... Around 9:35 on the morning of 9/11, Cheney was lifted off his feet by the Secret Service and hustled into the White House bunker. Cheney testified to the 9/11 Commission that he spoke with President Bush before giving an order to shoot down a hijacked civilian airliner that appeared headed toward Washington. (The plane was United Flight 93, which crashed in a Pennsylvania field after a brave revolt by the passengers.) But a source close to the commission, who declined to be identified revealing sensitive information, says that none of the staffers who worked on this aspect of the investigation believed Cheney's version of events.
A draft of the report conveyed their skepticism. But when top White House officials, including chief of staff Andy Card and the then White House counsel Alberto Gonzales, reviewed the draft, they became extremely agitated. After a prolonged battle, the report was toned down. The factual narrative, closely read, offers no evidence that Cheney sought initial authorization from the president. The point is not a small one. Legally, Cheney was required to get permission from his commander in chief, who was traveling (but reachable) at the time. If the public ever found out that Cheney gave the order on his own, it would have strongly fed the view that he was the real power behind the throne.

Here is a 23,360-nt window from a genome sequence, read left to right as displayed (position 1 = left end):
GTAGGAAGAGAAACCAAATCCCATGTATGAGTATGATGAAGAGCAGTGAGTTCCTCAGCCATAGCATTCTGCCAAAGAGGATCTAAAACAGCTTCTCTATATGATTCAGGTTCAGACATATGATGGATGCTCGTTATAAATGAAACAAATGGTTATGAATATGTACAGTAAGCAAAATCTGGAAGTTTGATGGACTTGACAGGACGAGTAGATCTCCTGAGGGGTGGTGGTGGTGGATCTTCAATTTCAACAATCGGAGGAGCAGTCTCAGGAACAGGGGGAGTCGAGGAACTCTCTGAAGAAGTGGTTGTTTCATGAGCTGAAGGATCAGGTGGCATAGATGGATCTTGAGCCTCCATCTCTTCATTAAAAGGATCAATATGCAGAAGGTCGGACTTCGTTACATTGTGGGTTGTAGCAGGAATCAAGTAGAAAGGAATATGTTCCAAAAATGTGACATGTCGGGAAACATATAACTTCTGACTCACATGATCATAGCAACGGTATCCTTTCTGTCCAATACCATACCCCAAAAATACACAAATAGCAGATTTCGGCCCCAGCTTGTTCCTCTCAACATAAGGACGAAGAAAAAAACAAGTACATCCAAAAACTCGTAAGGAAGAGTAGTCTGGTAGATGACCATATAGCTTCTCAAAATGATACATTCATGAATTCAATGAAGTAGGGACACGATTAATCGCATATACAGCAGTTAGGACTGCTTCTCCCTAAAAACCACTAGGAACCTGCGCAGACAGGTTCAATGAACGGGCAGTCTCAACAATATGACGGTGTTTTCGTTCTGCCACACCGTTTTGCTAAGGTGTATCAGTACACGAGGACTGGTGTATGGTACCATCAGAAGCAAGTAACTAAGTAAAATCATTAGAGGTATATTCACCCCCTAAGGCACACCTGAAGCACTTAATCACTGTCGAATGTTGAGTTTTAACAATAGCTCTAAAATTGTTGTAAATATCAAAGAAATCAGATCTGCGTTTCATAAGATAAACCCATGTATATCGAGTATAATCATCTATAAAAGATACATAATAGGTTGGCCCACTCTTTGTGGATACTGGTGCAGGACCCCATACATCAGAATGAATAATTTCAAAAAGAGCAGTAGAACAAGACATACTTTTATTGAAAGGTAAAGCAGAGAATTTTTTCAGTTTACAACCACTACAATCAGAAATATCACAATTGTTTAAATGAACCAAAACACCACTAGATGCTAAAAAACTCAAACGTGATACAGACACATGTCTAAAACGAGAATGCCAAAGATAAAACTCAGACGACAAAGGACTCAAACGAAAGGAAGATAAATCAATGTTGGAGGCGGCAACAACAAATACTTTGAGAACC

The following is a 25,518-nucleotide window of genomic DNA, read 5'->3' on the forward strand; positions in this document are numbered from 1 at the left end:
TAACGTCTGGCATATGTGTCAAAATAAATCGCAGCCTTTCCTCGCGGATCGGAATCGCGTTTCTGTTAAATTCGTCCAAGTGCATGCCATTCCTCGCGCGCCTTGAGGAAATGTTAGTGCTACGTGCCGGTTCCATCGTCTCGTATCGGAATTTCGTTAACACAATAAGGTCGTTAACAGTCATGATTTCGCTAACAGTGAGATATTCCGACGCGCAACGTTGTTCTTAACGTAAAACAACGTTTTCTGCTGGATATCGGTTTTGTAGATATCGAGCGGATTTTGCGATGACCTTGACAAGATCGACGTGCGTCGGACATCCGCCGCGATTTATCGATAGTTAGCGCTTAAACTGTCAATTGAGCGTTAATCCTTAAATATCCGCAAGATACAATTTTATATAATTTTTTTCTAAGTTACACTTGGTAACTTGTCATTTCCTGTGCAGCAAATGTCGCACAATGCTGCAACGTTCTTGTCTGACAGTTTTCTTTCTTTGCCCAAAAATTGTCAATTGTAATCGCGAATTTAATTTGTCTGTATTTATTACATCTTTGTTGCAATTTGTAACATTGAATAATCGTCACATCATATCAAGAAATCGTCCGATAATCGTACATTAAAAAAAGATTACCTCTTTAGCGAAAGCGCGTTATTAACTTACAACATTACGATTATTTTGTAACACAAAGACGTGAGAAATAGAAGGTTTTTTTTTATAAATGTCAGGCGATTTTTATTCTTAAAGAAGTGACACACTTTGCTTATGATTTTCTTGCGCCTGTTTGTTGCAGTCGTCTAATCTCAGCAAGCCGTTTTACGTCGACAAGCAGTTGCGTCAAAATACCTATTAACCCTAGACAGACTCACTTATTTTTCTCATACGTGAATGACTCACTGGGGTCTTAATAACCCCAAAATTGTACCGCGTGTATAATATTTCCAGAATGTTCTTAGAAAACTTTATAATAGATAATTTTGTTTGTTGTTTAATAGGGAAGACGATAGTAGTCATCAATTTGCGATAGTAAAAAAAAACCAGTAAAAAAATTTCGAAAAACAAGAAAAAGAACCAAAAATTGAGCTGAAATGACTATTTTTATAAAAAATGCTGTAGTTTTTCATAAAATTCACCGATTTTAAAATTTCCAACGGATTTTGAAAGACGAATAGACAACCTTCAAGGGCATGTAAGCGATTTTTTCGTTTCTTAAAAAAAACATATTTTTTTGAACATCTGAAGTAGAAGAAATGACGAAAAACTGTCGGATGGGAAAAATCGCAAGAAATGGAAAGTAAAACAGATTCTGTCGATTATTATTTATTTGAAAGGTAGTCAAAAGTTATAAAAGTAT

- via Rose Siding at DU (discussed here)
Reminder: Cheney and Bush had refused to testify to the 9/11 Commission until they were permitted to do so
- in closed session
- without taking oath.
And Philip Zelikow, the man who headed that Commission, was a long-term collaborator with the Bush Gang, and had co-authored a book with one of the star witnesses, National Security Advisor "Condi" Rice. Not only that: Zelikow was himself a star witness at the "investigation" he headed. It is no wonder that four World Trade Center widows argued passionately - and in vain - that he was unfit to head the Commission.
Yet again: Nothing to see here. Move on.